Drobo

Speed measurements

I have finally done all tests with the settings I found interesting. This test is only measuring write speed because I don’t anticipate large differences in read speed. Unfortunately I don’t have enough drives to have more then 2 drives mounted when testing.

Test setup
Drobo V2
2 Hard Drives: WD 1.5TB Green 5400 RPM
USB connection
16TB NTFS partition
Windows 2003

Test procedure

  • Format drive from the command line to have control over all settings.
  • Set Optimization options and Indexing option.
  • MFT padding to 8 million files if applicable.
  • Wait about 24 hours.
  • Copy lots of small files to the Drobo. (The files are between a few k up to about 5MB and the average is about 2MB.)
  • The amount of files copied was measured after about 10 hours. (About 500GB)
    Note: It is very important to let the Drobo rest after format, and probably after writing large amounts of data. I did not even reach half the speed when I started writing directly after format.

The columns

  1. Cluster size. (Also called allocation unit)
  2. Optimize for performance. (The alternative is Optimize for quick removal.)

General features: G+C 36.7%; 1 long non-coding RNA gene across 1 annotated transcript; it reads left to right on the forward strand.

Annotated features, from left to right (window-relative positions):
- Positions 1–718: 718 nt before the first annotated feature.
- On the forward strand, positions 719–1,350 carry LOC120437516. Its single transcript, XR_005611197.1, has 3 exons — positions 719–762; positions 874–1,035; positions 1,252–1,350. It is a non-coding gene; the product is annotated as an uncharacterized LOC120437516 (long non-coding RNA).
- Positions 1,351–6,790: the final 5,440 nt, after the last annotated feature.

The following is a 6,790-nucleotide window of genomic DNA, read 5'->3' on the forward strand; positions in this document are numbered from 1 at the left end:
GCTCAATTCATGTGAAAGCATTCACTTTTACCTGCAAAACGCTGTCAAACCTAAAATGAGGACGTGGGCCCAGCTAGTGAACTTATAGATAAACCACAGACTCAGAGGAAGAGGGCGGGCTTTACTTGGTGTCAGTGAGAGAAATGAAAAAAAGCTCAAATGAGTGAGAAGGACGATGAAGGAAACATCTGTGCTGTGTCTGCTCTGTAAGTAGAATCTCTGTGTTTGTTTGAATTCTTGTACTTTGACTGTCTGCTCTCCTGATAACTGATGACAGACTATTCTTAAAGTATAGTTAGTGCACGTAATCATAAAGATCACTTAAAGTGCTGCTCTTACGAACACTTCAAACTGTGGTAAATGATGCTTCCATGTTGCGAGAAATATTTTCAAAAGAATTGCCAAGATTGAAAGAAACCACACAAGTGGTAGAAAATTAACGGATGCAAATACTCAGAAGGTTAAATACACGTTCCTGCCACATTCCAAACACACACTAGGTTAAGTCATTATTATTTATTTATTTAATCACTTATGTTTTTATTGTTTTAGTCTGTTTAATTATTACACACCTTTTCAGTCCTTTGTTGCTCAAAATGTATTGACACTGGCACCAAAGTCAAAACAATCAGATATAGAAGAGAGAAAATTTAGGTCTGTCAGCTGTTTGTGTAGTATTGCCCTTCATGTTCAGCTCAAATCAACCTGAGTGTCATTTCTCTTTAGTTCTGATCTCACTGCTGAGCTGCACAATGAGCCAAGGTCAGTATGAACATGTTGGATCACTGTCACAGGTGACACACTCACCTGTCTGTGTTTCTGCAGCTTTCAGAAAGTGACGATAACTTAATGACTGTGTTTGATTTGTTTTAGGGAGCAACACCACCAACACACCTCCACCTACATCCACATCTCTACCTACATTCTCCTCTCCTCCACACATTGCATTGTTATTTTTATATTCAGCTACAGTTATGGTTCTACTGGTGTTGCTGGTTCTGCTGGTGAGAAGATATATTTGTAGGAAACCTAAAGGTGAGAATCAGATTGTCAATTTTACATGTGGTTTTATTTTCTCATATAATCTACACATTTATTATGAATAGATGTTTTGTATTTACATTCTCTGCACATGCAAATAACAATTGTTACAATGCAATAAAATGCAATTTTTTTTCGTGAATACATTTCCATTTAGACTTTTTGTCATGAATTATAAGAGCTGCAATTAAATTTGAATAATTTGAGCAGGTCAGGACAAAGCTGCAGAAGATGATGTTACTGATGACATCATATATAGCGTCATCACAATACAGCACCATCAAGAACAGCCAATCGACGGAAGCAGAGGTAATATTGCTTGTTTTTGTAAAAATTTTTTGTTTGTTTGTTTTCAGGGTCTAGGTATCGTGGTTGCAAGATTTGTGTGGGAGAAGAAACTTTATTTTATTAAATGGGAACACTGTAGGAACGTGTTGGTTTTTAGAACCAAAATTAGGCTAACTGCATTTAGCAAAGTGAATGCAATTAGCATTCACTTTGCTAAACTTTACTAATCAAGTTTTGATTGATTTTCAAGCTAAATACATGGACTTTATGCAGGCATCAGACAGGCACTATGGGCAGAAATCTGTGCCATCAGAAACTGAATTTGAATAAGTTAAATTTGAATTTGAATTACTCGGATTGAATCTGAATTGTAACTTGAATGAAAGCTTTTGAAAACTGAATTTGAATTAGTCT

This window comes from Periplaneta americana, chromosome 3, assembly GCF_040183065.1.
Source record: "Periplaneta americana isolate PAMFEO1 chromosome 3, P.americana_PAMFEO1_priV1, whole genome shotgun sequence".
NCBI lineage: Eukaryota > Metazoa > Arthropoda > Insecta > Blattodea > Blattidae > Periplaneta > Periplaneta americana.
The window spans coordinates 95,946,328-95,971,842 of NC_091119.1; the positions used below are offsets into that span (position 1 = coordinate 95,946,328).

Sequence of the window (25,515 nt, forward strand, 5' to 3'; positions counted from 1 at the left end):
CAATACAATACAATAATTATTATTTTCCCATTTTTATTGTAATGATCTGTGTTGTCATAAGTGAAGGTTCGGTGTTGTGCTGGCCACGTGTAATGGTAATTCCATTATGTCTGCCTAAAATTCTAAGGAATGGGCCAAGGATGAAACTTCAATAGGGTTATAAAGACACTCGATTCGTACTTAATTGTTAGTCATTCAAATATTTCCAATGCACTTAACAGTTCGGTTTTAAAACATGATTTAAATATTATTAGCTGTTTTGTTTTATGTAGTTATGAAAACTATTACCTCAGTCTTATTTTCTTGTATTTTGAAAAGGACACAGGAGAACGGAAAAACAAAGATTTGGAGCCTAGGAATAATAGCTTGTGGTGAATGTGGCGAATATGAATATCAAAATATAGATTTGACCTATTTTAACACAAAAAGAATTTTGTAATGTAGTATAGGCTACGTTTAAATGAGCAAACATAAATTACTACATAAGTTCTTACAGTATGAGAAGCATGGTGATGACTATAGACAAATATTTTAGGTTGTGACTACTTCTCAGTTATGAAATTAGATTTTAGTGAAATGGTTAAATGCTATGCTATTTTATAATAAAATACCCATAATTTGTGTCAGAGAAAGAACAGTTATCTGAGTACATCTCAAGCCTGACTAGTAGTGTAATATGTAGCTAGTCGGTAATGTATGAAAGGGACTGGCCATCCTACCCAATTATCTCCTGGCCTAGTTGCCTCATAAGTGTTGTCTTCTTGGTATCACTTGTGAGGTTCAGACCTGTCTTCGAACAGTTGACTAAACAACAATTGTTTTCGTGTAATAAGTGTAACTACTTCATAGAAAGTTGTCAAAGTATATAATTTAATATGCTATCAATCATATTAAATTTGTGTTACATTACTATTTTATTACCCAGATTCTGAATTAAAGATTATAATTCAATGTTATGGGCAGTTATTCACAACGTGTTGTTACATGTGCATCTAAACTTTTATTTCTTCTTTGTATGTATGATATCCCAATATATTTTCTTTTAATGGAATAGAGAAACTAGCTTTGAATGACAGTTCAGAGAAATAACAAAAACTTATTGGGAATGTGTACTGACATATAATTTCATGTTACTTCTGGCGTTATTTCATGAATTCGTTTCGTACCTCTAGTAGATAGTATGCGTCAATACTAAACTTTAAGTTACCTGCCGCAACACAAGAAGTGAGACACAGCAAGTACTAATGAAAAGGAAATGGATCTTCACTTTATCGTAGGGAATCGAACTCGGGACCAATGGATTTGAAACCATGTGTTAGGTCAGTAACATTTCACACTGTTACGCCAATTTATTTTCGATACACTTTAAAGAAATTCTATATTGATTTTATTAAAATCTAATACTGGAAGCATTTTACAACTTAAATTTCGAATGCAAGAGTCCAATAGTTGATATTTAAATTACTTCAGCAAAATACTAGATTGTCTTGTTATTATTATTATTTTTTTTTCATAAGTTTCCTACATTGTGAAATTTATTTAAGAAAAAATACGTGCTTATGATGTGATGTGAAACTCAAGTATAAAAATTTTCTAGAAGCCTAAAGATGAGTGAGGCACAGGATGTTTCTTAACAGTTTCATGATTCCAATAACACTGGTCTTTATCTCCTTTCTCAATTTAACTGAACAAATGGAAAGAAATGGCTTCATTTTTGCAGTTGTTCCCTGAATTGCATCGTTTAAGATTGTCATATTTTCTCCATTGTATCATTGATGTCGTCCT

3. MFT padding. This is something Diskeeper can do to prevent MFT fragmentation.
  4. Allow indexing. (Windows is indexing files to speed up searches. I have never noticed any difference in search speed.)
  5. Write speed in MB/s

Conclusions
I previously thought that the cluster size would be important but it turned out to be totally irrelevant. The only setting that matter is the MFT padding, and it is only 6% difference. The other differences are within measurement errors.

Speculation
The importance of MFT padding increases with the number of files, and can probably prove noticeable when the Drobo is getting older and more files are stored. Those tests used about 500GB of data and if the performance penalty is linear, we could have a 40% difference at 4TB data. However, this only speculation.

MFT padding
Master File Table is explained here: http://www.ntfs.com/ntfs-mft.htm
MFT is stored at the drive almost like a normal file and can be fragmented just like a file. MFT padding is a way of creating a continuous space for the MFT and prevent files from occupying it. This must (in Drobos case) be done before a significant number of files are stored.
The MFT is not defragmented by the built-in defragmenter in Windows, so it is unlikely that Drobo can do it.

Padding is cool I guess. I just like how it protects my data.